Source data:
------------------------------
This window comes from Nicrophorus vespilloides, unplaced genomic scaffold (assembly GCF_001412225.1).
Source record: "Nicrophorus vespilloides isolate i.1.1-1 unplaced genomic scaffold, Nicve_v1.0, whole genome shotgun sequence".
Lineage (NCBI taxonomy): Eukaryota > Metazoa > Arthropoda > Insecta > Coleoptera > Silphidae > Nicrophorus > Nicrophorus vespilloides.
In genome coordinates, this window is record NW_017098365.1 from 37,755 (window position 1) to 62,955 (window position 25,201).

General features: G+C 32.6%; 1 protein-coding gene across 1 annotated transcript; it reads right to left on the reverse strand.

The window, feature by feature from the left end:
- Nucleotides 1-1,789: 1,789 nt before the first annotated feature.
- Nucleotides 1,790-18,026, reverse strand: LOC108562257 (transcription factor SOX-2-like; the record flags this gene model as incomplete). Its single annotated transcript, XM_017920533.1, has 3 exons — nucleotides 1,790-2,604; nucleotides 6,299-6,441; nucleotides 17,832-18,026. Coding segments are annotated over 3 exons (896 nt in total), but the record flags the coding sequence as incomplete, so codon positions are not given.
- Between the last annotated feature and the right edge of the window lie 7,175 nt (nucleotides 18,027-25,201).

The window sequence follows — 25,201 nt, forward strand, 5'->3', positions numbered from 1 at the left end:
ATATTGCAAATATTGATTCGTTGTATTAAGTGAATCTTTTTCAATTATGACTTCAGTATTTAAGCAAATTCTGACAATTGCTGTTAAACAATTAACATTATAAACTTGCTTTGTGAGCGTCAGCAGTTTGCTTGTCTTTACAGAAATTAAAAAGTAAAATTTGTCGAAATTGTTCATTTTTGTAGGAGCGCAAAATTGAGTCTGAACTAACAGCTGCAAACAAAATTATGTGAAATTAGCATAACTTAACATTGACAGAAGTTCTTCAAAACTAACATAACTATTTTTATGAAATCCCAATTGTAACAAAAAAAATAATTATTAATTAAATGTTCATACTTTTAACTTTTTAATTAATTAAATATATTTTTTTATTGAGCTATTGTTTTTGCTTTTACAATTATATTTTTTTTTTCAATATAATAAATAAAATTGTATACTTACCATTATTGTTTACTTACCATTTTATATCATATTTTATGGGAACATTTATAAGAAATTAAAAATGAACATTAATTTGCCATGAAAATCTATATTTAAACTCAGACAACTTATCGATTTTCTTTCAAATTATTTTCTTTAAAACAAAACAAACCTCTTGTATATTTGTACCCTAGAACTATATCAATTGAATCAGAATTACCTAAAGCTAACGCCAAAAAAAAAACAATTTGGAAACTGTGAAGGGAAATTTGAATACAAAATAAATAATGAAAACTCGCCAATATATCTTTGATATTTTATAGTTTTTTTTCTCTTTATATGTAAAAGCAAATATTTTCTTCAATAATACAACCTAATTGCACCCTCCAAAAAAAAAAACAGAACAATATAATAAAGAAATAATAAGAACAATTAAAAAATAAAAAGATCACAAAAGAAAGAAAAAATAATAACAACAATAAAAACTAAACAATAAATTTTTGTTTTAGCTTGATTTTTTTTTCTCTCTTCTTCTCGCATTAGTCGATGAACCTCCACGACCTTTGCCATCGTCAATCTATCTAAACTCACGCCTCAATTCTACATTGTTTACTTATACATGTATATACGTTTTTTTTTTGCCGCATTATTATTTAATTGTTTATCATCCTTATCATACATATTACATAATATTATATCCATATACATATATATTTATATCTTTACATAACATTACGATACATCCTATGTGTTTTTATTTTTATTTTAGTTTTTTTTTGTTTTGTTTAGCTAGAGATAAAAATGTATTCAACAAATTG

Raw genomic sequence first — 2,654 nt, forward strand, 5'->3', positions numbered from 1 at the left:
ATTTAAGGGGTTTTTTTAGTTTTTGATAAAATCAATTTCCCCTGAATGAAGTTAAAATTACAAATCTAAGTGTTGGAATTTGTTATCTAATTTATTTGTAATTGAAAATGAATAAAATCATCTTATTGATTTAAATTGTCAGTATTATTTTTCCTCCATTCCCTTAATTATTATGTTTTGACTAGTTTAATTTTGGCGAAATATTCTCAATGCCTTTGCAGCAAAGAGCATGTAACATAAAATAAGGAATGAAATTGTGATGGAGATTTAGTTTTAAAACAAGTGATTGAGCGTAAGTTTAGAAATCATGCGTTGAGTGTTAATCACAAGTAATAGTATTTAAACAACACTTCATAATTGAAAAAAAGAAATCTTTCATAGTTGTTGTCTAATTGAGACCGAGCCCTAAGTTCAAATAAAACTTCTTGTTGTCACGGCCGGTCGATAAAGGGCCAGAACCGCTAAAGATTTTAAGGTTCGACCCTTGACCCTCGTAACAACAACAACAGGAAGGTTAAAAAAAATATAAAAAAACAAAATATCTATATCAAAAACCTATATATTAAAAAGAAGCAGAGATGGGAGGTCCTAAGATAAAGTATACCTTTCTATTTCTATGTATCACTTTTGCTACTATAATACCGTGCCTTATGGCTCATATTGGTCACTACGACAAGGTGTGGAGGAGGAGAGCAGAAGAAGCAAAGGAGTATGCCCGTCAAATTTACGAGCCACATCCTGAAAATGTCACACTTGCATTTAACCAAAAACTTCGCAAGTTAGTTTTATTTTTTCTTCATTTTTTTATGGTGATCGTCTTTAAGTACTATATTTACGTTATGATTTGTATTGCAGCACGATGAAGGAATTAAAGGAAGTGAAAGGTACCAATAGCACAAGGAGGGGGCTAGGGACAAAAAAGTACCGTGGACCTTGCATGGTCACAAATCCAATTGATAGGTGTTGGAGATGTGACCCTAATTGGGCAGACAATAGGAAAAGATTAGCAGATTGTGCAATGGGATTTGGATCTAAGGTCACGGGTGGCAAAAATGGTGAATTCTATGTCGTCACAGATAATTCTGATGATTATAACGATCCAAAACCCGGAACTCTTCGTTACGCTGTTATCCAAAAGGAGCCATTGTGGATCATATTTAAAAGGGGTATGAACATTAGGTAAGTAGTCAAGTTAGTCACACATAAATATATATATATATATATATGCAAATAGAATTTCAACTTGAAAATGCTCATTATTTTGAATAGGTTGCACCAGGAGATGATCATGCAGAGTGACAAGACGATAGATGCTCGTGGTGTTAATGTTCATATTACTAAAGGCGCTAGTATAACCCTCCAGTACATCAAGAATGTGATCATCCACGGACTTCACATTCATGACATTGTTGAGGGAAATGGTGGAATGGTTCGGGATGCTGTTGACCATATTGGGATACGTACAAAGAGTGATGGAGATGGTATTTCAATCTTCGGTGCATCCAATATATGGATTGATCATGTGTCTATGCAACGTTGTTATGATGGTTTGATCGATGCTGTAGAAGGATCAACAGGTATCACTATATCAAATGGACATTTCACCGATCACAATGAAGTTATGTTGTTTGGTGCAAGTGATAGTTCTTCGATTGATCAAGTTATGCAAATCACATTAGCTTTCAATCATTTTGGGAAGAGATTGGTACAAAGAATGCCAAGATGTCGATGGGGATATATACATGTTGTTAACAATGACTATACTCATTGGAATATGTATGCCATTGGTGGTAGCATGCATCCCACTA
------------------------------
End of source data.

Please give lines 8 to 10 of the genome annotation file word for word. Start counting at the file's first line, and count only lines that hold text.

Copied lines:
- Nucleotides 1,790-18,026, reverse strand: LOC108562257 (transcription factor SOX-2-like; the record flags this gene model as incomplete). Its single annotated transcript, XM_017920533.1, has 3 exons — nucleotides 1,790-2,604; nucleotides 6,299-6,441; nucleotides 17,832-18,026. Coding segments are annotated over 3 exons (896 nt in total), but the record flags the coding sequence as incomplete, so codon positions are not given.
- Between the last annotated feature and the right edge of the window lie 7,175 nt (nucleotides 18,027-25,201).

The window sequence follows — 25,201 nt, forward strand, 5'->3', positions numbered from 1 at the left end: